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While scanning De Baetselier and colleagues’ article evaluating an enzymatic Chlamydia trachomatis (CT) point-of-care assay (POC), I was struck by a feeling of déjà vu.1 They found the BioChekSwab Rapid Test performed poorly, missing all nine infections detected by PCR. This reminded me of a paper by Moi in 2007 reporting the very poor performance of a POC for CT, HandiLab-C.2 Reading further, I realised this was not coincidence. The two assays seemed to use the same technology.
BioChekSwab Rapid Test seems to be an updated HandiLab-C test that was widely available about 10 years ago. Sold in at least 17 countries, it had a CE mark with approval for POC professional use and over-the-counter sale (meaning self-test).Web1 In 2006, workers at the National Chlamydia Screening Programme, concerned about use of the test in England (it was for sale in pharmacies and supermarkets), asked me to speak about chlamydia diagnostics at their annual meeting. My talk emphasised nucleic acid amplification tests (NAATs) for CT diagnosis and warned about using HandiLab-C because the technology was not new and there were no reproducible clinical data supporting its use despite the company’s claims.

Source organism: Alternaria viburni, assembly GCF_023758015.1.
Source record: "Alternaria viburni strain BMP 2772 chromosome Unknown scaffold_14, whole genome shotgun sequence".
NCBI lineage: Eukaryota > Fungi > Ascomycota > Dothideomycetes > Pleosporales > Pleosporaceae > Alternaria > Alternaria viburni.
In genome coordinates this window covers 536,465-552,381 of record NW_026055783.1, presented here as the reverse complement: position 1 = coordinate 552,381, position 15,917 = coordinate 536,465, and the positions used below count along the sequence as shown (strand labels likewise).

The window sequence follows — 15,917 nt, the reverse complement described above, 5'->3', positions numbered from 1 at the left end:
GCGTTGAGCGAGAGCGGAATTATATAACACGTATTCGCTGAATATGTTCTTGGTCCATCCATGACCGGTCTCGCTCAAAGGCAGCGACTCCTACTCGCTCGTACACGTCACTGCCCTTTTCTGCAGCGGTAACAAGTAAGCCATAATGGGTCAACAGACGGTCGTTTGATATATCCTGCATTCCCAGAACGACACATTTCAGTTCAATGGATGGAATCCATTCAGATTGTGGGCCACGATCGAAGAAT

Within a year, the Moi paper appeared stating that the HandiLab-C assay was not what it claimed. Subsequent trials confirmed that, finding sensitivity of only 12.5% and 19.4% in two clinics in the Philippines, and 12% in an STD clinic in the Netherlands.3 ,4
I was familiar with the HandiLab-C technology because in the 1980s Diversified Diagnostics Inc. (DDI) had a similar assay ‘MicroZyme the Easy Test’, claiming sensitivity of 96% and specificity of 97.9% for CT detection.Web2 It was described as the only totally biochemical test system; easy to perform; only 10 min to get a result. The procedure was collect …